So NewsChannel 3 went out to get reviews from drivers and they aren’t pretty.
“I haven’t seen a real change or a real big help. I guess they are trying, but most of the time when I find out there is traffic ahead of me, I’m already there, sitting in it,” said Andrew Feltham, who drives to the Peninsula every day for work.
“Right now, it’s more hopeless, it’s not helping. I don’t see where it's helping," said Dale Smith, who lives on the Peninsula.
The biggest problem is with the backup estimates; drivers say many times it's wrong, and in some places, the electronic signs don't even work, like the one at Magruder Blvd. in Hampton.
“That sign has been out, hasn’t said anything in a while. Bit of a waste of money if you ask me,” said Feltham.
When it comes to the new “Reach the Beach” signs, locals say if the regular system doesn't work, why would this new one work?
“You would hope it would help more. I can honestly say I don’t see where it would help,” said Smith.
“I think I will just keep using my GPS,” said Michael Bolton, when asked if he thinks the new signs work.
So NewsChannel 3 went to VDOT’s Maintenance Engineer, Neil Reid, for some answers.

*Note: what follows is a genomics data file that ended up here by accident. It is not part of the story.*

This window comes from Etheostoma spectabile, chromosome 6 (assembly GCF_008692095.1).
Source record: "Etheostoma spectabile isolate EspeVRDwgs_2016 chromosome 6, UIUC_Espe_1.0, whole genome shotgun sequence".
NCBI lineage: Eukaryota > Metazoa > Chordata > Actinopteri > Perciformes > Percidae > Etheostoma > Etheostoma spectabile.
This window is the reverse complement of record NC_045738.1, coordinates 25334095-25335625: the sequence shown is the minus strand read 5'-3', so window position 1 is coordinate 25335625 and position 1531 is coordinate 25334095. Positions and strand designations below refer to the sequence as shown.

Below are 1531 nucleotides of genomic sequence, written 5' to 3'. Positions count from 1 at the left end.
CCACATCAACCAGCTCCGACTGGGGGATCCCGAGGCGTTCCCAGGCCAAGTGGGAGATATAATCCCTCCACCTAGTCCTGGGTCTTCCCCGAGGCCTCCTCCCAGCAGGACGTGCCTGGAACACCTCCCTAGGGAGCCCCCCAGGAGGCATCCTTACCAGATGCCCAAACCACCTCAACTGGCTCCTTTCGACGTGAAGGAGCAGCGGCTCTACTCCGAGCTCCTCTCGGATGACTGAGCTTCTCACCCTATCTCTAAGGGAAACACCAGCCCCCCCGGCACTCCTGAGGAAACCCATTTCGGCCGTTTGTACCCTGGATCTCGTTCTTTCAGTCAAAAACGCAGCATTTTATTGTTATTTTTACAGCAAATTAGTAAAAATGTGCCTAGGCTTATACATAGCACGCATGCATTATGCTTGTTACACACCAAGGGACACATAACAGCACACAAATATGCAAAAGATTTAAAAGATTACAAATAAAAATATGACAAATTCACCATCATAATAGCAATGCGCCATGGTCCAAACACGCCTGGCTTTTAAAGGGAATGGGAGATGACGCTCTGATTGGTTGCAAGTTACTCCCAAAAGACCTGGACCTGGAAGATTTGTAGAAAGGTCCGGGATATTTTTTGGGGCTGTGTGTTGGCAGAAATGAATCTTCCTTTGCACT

“I can say we are working very hard to improve the systems,” said Reid.
Reid did acknowledge that many signs on the roadways are not in operation right now. He says they are being upgraded for compatibility with some of VDOT’s new technology.
As for problems with the ones that are working, as well as inaccuracies on the radio, Reid says traffic is an ever changing situation.
“Operators input information as they see it, and sometimes the information that comes to us is not entirely accurate. They have to change it on the fly, but we try to get it out as accurately as we can when we know it,” said Reid, who acknowledges that VDOT has to regain some lost trust from drivers. “That’s why we are working hard to upgrade these systems, to make them more reliable and accurate so motorists can rely on them for information.”
Let us know what you think.